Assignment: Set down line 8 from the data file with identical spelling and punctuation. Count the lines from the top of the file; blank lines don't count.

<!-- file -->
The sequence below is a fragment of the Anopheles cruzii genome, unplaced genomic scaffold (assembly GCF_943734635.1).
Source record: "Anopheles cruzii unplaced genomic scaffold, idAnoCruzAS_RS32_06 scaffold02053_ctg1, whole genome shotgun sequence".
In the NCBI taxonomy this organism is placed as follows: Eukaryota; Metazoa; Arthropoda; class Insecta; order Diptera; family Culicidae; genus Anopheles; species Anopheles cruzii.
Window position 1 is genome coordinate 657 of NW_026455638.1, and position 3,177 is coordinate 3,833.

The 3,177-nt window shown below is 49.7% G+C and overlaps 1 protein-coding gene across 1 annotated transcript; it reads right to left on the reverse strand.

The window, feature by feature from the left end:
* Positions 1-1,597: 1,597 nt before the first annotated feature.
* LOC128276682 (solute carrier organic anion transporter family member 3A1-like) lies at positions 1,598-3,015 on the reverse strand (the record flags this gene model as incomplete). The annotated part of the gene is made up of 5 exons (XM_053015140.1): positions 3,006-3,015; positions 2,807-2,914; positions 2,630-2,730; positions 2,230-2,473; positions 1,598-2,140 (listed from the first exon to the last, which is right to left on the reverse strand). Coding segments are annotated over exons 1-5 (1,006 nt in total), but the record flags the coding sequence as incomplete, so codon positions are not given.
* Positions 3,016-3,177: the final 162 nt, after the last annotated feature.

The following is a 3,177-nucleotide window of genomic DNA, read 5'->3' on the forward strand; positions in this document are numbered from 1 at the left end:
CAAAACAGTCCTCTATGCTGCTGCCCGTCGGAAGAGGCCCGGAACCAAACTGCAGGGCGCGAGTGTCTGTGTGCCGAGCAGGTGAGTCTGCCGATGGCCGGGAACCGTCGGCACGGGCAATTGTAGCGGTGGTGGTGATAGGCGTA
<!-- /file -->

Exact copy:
* LOC128276682 (solute carrier organic anion transporter family member 3A1-like) lies at positions 1,598-3,015 on the reverse strand (the record flags this gene model as incomplete). The annotated part of the gene is made up of 5 exons (XM_053015140.1): positions 3,006-3,015; positions 2,807-2,914; positions 2,630-2,730; positions 2,230-2,473; positions 1,598-2,140 (listed from the first exon to the last, which is right to left on the reverse strand). Coding segments are annotated over exons 1-5 (1,006 nt in total), but the record flags the coding sequence as incomplete, so codon positions are not given.